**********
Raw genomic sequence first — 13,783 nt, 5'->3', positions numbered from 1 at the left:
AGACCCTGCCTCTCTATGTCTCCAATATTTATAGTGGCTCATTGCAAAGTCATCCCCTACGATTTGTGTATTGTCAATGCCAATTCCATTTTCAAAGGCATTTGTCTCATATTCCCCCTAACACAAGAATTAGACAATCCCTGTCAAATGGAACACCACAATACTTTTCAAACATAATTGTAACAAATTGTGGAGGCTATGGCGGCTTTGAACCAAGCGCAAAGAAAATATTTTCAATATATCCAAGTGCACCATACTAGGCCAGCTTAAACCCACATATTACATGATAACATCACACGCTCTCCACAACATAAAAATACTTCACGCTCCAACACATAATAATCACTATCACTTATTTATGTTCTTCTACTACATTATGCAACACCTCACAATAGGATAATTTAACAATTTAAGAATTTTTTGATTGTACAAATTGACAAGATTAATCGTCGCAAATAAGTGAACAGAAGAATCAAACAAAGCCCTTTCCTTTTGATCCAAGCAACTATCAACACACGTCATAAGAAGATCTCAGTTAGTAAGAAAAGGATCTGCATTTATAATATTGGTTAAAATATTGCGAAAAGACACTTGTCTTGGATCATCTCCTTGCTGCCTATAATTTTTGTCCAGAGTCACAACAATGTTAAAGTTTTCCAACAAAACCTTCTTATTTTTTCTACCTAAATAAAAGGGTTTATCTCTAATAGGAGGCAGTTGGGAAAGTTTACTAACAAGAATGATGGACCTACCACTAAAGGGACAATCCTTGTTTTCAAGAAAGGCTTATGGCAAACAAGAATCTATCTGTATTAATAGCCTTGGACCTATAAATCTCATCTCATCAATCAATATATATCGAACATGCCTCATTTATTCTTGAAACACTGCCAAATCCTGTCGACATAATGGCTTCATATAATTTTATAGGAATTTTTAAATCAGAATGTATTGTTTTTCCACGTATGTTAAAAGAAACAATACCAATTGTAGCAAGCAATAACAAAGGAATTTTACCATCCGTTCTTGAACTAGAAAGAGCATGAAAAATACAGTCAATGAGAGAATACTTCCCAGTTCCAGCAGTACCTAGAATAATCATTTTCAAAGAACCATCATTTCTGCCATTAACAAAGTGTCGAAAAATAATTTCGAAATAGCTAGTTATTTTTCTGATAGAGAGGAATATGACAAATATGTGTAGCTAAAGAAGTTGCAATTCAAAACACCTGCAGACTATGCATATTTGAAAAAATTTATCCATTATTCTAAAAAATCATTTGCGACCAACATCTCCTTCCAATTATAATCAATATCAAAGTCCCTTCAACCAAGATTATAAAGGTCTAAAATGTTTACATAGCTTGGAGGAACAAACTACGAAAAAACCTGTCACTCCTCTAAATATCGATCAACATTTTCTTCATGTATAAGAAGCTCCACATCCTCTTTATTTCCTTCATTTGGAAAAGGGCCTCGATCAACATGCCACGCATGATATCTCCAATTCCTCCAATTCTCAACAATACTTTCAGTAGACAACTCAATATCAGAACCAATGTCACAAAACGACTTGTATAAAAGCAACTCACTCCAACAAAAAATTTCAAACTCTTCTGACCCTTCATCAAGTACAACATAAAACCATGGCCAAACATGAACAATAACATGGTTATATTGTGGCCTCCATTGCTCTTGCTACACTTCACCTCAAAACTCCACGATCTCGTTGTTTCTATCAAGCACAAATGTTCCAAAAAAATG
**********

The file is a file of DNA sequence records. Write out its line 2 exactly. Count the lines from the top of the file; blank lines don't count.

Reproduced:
AGACCCTGCCTCTCTATGTCTCCAATATTTATAGTGGCTCATTGCAAAGTCATCCCCTACGATTTGTGTATTGTCAATGCCAATTCCATTTTCAAAGGCATTTGTCTCATATTCCCCCTAACACAAGAATTAGACAATCCCTGTCAAATGGAACACCACAATACTTTTCAAACATAATTGTAACAAATTGTGGAGGCTATGGCGGCTTTGAACCAAGCGCAAAGAAAATATTTTCAATATATCCAAGTGCACCATACTAGGCCAGCTTAAACCCACATATTACATGATAACATCACACGCTCTCCACAACATAAAAATACTTCACGCTCCAACACATAATAATCACTATCACTTATTTATGTTCTTCTACTACATTATGCAACACCTCACAATAGGATAATTTAACAATTTAAGAATTTTTTGATTGTACAAATTGACAAGATTAATCGTCGCAAATAAGTGAACAGAAGAATCAAACAAAGCCCTTTCCTTTTGATCCAAGCAACTATCAACACACGTCATAAGAAGATCTCAGTTAGTAAGAAAAGGATCTGCATTTATAATATTGGTTAAAATATTGCGAAAAGACACTTGTCTTGGATCATCTCCTTGCTGCCTATAATTTTTGTCCAGAGTCACAACAATGTTAAAGTTTTCCAACAAAACCTTCTTATTTTTTCTACCTAAATAAAAGGGTTTATCTCTAATAGGAGGCAGTTGGGAAAGTTTACTAACAAGAATGATGGACCTACCACTAAAGGGACAATCCTTGTTTTCAAGAAAGGCTTATGGCAAACAAGAATCTATCTGTATTAATAGCCTTGGACCTATAAATCTCATCTCATCAATCAATATATATCGAACATGCCTCATTTATTCTTGAAACACTGCCAAATCCTGTCGACATAATGGCTTCATATAATTTTATAGGAATTTTTAAATCAGAATGTATTGTTTTTCCACGTATGTTAAAAGAAACAATACCAATTGTAGCAAGCAATAACAAAGGAATTTTACCATCCGTTCTTGAACTAGAAAGAGCATGAAAAATACAGTCAATGAGAGAATACTTCCCAGTTCCAGCAGTACCTAGAATAATCATTTTCAAAGAACCATCATTTCTGCCATTAACAAAGTGTCGAAAAATAATTTCGAAATAGCTAGTTATTTTTCTGATAGAGAGGAATATGACAAATATGTGTAGCTAAAGAAGTTGCAATTCAAAACACCTGCAGACTATGCATATTTGAAAAAATTTATCCATTATTCTAAAAAATCATTTGCGACCAACATCTCCTTCCAATTATAATCAATATCAAAGTCCCTTCAACCAAGATTATAAAGGTCTAAAATGTTTACATAGCTTGGAGGAACAAACTACGAAAAAACCTGTCACTCCTCTAAATATCGATCAACATTTTCTTCATGTATAAGAAGCTCCACATCCTCTTTATTTCCTTCATTTGGAAAAGGGCCTCGATCAACATGCCACGCATGATATCTCCAATTCCTCCAATTCTCAACAATACTTTCAGTAGACAACTCAATATCAGAACCAATGTCACAAAACGACTTGTATAAAAGCAACTCACTCCAACAAAAAATTTCAAACTCTTCTGACCCTTCATCAAGTACAACATAAAACCATGGCCAAACATGAACAATAACATGGTTATATTGTGGCCTCCATTGCTCTTGCTACACTTCACCTCAAAACTCCACGATCTCGTTGTTTCTATCAAGCACAAATGTTCCAAAAAAATG